When Marla Paul and her family moved from Dallas back to her hometown of Chicago in the early ’90s, she knew she wanted to build meaningful friendships. Despite still having several acquaintances in the Windy City, and meeting plenty of new folks after she moved, she found it difficult at first to develop those casual friendships beyond the surface level.
“I was doing all the things I thought I was supposed to – inviting people to lunch, volunteering as a room mom, taking a yoga class – but I just wasn’t making meaningful connections with people,” says Paul, a freelance journalist. She wrote about her discouragement in newspaper and magazine articles and eventually penned a regular column on friendship for the Chicago Tribune. The feedback Paul received amazed her. Realizing that many women faced challenges in their friendships, she wrote The Friendship Crisis: Finding, Making, and Keeping Friends When You’re Not a Kid Anymore (Rodale Press, 2004).
Meaningful relationships not only make our lives richer, they also bestow surprising health benefits. According to research from the John D. and Catherine T. MacArthur Foundation’s Network on Mind-Body Interactions, people who reported strong social networks had more robust immune systems and were better able to weather illness than people with less extensive social circles. In 1998, researchers at the Duke University Medical Center found that heart-surgery patients with support systems were three times as likely to survive as those without anyone to talk to.
Forging deep connections requires a certain amount of emotional investment, authenticity and risk. Maintaining them demands energy and may occasionally push our boundaries. Most real friendships eventually take some work, and they almost never come with guarantees. The good news: Investing time and emotional effort in deepening your friendships will almost certainly pay off in insight and personal growth. And it may very well help you get clearer about the quality of friendships you wish to have in your life.
Open the Lines of Communication
Superficial chatter is going to take you only so far. Sure, recapping last night’s televised game guarantees you some gab time. But experts agree that moving beyond small talk is essential to meaningful relationships.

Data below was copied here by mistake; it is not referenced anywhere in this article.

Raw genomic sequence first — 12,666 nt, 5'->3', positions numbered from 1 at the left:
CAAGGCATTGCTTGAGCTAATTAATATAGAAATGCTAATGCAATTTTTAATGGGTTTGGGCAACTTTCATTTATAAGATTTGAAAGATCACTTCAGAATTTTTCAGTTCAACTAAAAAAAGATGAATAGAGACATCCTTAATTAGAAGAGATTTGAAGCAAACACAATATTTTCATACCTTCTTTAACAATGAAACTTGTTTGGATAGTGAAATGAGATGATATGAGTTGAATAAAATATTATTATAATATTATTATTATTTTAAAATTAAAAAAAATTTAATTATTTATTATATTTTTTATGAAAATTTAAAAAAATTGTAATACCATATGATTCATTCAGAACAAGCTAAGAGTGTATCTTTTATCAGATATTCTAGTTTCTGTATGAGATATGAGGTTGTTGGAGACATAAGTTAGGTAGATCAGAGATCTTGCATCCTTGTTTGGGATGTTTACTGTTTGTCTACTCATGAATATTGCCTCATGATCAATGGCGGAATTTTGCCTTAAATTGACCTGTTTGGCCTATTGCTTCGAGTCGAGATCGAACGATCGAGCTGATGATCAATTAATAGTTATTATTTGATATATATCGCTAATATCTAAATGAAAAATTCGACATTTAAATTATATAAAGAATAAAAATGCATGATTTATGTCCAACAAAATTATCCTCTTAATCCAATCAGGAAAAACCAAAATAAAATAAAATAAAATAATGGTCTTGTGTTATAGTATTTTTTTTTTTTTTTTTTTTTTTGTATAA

“If you want to be closer to someone, be willing to talk about things that are important and personal to you instead of talking about the same safe things you usually talk about,” says Jan Hoistad, PhD, licensed psychologist, relationship coach and author of Big Picture Partnering: 16 Weeks to a Rock-Solid Relationship (Twofold Publications, 2004). “One aspect of intimacy is allowing ourselves to be vulnerable.”
To deepen a connection, Paul suggests sharing something about yourself or seeking advice on a challenge. “The more genuine we are in conversations,” she says, “the more our friends will reciprocate.” Most experts point out, though, that gaining intimacy through “wound bonding” is not an ideal way to establish a new relationship. Neither is constant sarcasm, teasing or joking. And connections that revolve exclusively around “poor me” gripe sessions or mean-spirited gossip fests are unlikely to net you the positive experiences that make real friendships worthwhile. If you’re interested in truly knowing and being known, focus on revealing your real self and the things that matter to you – and encourage your friends to do the same.
Be Willing to Take Risks
Moving a casual friendship to a deeper level can be as scary as striking up a conversation with a stranger. In both cases, you risk rejection. “We keep our relationships at the surface level because it’s safe,” says Susan Campbell, PhD, relationship coach and author of Saying What’s Real: 7 Keys to Authentic Communication and Relationship Success (New World Library, 2005). “We may be afraid that if we speak the truth and admit that we want more closeness, we’ll scare the other person away.”
But in friendships with real potential, taking an emotional risk can be a powerful catalyst. According to Campbell, a willingness to take even a small risk can help establish closeness and demonstrate a deeper level of personal commitment.
For starters, Campbell suggests letting a friend know that you value the friendship and consider it an important part of your life. “Being the first one in a friendship to take a risk gives your friend permission to follow suit and to take similar risks that will further strengthen the friendship,” she says.
If you’ve been in a relatively shallow “holding pattern” with a friend for many years, and he or she doesn’t appear interested in breaking out of the rut, it may be a sign that you need to expand your circle of friends to include others who share your interest in forging more meaningful connections. A bonus: You may wind up enjoying your “holding pattern” friendship more when you’re relying on it less.
Be Generous With Appreciation
One of the most effective ways to deepen your relationships is to let your friends know how much they mean to you. “Letting someone know that you’re really glad to be with them creates a bond,” Campbell explains.
Your gestures of appreciation could be as simple as calling a friend to thank her for seeing you through a rough week, as generous as bringing a pot of soup to a sick pal or as heartfelt as a note telling someone how his friendship has made a difference in your life.
In Chicago, Paul successfully deepened her relationships over the course of a few years. She stuck with her conscientious efforts to be a good friend, making a point to reach out at special moments such as birthdays. Paul’s bigger commitment was in letting her friends know that they could count on her, and that she was there for the long haul.
“Building friendships takes time and emotional energy,” she acknowledges. But those friendships form the foundation for a rich and rewarding life – exactly the kind of life we feel most inspired to share.